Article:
This reminded me of a news item from several weeks ago when Stephen Colbert, host of Comedy Central, was called to testify before our Congress. After having spent a day working in the fields himself, Colbert appeared as an expert witness before a House Judiciary subcommittee for a hearing on immigration called "Protecting America's Harvest."

His testimony has spawned all sorts of opinion pieces. Here's one that I thought was most appropriate.

picture of cartoon

Instead of "sending in the clowns," many Americans hope some of the clowns will be sent packing, come November 2, 2010. Time will tell.

I look forward to reading your thoughts on any of today's Comedy in the News items.


"God ordains every choice we make without forcing us to make those choices." - Dr. Tom Wheeler

=^..^= =^..^=

Why do stand-up comedians even try to star in sitcoms?

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4 Comments on “Comedy in the News”

  1. #1 Michael
    on Oct 7th, 2010 at 9:16 am

    I didn’t think that first Peanuts strip was all that funny.

    Rob adds: THANK YOU, MICHAEL! I was feeling as if I had lost my sense of humor. I read it and thought, this thing took off after such a loser of a first strip?! Actually, I have read that a lot of Schulz’s pessimistic outlook came through strongly in Peanuts.

  2. #2 Vikki
    on Oct 7th, 2010 at 2:35 pm

    About the comment about the Peanuts strip not being all that funny. Remember the first cartoons? They were really kinda dumb too. Humor has become a lot more sophisticated today. Look at Dagwood and Blondie in some of the other old strips. Not really funny either. Part of the enjoyment was in looking at the drawings. Humor was a bonus.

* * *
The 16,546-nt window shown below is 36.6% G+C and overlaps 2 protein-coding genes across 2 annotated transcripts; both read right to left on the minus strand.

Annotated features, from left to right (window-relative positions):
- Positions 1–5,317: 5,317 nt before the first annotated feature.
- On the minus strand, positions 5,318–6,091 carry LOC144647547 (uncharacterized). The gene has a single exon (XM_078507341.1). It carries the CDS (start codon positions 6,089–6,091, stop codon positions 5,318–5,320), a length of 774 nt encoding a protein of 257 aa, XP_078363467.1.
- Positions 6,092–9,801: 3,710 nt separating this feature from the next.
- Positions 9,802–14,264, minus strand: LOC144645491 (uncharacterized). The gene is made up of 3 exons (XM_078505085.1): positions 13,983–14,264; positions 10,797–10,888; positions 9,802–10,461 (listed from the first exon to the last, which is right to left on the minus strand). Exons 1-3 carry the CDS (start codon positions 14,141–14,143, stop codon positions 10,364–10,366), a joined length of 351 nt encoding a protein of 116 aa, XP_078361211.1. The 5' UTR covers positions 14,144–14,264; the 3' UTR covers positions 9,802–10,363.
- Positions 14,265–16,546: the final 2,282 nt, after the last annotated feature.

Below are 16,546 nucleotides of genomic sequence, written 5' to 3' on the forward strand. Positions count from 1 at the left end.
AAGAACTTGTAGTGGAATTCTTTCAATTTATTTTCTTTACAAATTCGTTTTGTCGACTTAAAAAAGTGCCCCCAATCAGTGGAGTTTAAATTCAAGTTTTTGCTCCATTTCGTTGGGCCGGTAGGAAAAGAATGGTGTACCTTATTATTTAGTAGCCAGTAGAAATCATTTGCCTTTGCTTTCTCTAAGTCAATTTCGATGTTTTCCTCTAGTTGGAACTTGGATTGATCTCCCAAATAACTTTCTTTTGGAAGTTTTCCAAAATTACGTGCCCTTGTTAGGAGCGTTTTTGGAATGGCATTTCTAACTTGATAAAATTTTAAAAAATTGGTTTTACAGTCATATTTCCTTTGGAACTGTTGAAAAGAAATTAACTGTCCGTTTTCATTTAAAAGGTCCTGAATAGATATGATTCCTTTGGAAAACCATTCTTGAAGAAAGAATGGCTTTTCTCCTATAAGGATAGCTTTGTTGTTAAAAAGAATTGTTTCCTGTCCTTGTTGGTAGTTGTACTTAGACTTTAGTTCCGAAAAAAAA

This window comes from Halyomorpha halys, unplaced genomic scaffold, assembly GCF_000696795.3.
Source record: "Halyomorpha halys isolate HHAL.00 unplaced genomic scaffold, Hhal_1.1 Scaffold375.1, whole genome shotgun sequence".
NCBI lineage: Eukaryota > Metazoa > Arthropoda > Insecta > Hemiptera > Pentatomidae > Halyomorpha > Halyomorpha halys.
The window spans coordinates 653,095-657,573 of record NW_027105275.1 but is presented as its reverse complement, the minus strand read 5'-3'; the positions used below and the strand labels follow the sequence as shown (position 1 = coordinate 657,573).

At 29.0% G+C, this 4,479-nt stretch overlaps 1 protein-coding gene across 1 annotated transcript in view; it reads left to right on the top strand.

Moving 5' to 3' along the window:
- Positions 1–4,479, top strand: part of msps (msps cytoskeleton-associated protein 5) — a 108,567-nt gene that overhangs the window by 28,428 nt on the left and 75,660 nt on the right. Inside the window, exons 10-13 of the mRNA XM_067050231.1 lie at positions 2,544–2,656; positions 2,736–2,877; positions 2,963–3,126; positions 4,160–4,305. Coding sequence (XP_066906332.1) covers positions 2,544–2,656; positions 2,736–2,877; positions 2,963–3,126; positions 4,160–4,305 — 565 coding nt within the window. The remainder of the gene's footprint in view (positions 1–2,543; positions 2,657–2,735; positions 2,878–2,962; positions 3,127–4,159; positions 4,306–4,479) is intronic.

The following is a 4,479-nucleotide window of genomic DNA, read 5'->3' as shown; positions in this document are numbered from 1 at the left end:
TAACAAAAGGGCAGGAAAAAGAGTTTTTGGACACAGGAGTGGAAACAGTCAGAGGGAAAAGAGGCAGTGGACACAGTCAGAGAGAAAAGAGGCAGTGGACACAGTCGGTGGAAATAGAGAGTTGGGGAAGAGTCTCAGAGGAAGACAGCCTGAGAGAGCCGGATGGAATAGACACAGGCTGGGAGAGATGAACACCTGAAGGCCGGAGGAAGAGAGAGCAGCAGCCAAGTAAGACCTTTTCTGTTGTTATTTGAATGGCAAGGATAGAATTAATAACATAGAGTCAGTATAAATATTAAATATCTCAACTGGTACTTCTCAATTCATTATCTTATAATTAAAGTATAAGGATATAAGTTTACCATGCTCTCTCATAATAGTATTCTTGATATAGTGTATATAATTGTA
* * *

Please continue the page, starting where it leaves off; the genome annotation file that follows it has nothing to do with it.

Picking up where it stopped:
Rob adds: Good points, Vikki. I think some of the older humor was based more on irony and brought a wry smile instead of belly laughs.

  3. #3 Andrzej
    on Oct 7th, 2010 at 7:11 pm

    To be honest I think our today humor is not only less sophisticated but being dumbed down year after year. Peanuts are a prime example of a comic strip that’s not based solely on humor, but also it’s an illustration of a variety of moods and feelings of one’s life and society. A lot of Schulz’s strips were not even half funny, they were meant to sadden, irritate, ignite a smile or a grin, but all of them were meant to make people think. And that’s one big thing he achieved, imho.